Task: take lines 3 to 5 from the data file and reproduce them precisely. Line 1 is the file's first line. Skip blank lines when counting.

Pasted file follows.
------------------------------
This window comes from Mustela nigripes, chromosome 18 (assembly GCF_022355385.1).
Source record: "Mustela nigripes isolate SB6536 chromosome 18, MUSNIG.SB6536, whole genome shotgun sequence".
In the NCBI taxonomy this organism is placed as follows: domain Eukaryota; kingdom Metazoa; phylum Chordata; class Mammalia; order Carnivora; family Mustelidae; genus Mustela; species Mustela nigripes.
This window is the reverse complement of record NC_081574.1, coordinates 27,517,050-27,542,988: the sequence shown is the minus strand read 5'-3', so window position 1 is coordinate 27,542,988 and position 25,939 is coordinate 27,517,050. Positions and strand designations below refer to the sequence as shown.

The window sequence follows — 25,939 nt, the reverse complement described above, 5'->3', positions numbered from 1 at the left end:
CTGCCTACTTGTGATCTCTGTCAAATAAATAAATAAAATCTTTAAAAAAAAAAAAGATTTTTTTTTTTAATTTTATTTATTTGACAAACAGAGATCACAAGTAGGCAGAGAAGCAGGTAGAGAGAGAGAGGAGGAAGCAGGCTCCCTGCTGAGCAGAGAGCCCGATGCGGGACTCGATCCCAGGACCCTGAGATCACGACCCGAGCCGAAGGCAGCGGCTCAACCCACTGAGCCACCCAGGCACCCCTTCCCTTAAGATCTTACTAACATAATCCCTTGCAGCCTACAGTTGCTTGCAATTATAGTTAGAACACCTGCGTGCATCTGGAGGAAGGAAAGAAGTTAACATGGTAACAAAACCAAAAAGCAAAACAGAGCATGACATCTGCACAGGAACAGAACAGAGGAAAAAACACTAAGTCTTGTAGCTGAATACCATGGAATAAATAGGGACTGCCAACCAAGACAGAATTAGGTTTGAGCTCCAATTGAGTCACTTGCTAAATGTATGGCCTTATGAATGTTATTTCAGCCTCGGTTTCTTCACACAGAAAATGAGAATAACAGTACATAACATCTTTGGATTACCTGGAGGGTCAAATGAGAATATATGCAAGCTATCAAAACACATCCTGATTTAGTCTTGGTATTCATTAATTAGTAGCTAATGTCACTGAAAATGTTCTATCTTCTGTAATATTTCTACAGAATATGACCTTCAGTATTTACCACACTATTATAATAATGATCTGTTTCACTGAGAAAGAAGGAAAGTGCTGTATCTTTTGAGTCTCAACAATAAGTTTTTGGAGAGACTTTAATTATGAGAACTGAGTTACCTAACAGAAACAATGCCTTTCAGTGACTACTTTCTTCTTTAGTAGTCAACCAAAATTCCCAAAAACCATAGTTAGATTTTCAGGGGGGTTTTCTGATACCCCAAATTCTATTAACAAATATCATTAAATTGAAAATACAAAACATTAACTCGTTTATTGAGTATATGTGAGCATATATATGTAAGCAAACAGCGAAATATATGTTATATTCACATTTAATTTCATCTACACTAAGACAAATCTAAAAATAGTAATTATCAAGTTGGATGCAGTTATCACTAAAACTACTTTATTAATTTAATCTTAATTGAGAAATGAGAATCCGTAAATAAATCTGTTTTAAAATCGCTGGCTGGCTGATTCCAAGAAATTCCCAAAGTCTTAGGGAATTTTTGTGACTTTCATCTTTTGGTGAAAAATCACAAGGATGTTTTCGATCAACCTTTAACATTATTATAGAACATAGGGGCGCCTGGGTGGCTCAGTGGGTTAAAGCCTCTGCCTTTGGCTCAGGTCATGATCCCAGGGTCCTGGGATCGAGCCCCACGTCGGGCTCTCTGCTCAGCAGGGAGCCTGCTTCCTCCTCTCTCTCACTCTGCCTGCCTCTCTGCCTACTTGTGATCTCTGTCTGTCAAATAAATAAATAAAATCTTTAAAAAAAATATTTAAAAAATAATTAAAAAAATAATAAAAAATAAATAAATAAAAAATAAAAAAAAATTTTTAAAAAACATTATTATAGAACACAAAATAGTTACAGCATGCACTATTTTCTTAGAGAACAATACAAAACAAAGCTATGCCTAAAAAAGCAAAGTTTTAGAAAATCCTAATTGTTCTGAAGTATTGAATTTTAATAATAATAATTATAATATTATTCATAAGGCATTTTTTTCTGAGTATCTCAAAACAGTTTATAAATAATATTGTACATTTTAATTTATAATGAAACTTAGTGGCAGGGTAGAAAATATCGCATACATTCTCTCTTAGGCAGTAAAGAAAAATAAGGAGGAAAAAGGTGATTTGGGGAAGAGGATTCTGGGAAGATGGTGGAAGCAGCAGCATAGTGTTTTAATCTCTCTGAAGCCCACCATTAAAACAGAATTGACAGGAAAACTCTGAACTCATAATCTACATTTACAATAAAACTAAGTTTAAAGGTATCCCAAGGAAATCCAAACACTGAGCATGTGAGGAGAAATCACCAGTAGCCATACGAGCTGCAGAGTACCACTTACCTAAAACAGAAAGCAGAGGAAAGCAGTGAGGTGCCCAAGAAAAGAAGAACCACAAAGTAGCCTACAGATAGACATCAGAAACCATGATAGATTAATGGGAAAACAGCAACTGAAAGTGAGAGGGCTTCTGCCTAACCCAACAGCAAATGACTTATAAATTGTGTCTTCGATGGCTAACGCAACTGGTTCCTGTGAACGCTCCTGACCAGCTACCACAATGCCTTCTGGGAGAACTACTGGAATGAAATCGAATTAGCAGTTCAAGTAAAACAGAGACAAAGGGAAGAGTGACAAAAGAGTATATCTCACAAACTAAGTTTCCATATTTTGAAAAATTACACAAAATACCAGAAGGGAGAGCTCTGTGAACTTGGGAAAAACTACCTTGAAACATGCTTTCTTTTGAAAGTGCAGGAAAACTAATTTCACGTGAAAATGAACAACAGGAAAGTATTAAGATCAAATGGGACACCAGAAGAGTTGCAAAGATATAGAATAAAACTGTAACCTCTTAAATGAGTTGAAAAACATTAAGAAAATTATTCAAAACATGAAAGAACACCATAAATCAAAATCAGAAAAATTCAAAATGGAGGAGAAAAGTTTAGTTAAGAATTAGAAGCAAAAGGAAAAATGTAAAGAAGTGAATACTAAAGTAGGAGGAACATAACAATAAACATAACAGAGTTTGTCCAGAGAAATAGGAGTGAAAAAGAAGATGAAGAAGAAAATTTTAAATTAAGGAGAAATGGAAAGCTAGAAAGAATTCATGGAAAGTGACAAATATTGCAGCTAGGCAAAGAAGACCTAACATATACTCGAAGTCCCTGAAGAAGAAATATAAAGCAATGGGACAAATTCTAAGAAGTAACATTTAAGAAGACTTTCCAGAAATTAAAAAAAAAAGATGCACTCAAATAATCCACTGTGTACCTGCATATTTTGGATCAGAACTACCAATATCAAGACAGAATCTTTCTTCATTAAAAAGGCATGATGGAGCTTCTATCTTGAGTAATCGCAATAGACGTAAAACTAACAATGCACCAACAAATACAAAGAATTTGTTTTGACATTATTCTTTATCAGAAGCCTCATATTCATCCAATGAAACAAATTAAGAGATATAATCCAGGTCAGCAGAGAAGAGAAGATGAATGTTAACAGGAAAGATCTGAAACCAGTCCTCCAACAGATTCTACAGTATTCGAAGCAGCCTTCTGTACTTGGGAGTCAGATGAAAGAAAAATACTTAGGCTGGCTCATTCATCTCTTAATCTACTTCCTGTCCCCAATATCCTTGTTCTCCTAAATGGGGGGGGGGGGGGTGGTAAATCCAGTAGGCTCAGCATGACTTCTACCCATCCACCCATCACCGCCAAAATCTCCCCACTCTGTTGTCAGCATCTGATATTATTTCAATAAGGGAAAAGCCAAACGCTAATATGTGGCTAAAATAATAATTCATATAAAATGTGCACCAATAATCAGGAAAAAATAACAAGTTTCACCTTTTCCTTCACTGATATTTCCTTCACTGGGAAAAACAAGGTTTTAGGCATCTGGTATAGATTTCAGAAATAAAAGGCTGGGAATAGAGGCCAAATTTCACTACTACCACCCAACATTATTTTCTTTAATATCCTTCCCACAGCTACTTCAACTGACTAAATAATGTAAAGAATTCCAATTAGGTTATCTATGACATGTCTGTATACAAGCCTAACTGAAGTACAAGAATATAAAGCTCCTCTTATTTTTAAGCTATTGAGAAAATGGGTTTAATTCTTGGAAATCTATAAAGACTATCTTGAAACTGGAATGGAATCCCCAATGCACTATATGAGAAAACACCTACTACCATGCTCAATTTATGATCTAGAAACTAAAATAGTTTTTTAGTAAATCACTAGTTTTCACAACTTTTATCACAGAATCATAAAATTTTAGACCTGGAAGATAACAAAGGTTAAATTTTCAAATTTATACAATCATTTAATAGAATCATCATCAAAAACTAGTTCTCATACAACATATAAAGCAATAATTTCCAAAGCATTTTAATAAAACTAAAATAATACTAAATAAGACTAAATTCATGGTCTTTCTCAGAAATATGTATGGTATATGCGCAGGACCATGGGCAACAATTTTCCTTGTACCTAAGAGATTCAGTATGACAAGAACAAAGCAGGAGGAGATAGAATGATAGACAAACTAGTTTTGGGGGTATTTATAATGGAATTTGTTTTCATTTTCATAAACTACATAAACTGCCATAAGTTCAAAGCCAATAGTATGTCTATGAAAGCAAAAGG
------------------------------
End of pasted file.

In the NCBI taxonomy this organism is placed as follows: domain Eukaryota; kingdom Metazoa; phylum Chordata; class Mammalia; order Carnivora; family Mustelidae; genus Mustela; species Mustela nigripes.
This window is the reverse complement of record NC_081574.1, coordinates 27,517,050-27,542,988: the sequence shown is the minus strand read 5'-3', so window position 1 is coordinate 27,542,988 and position 25,939 is coordinate 27,517,050. Positions and strand designations below refer to the sequence as shown.

The window sequence follows — 25,939 nt, the reverse complement described above, 5'->3', positions numbered from 1 at the left end: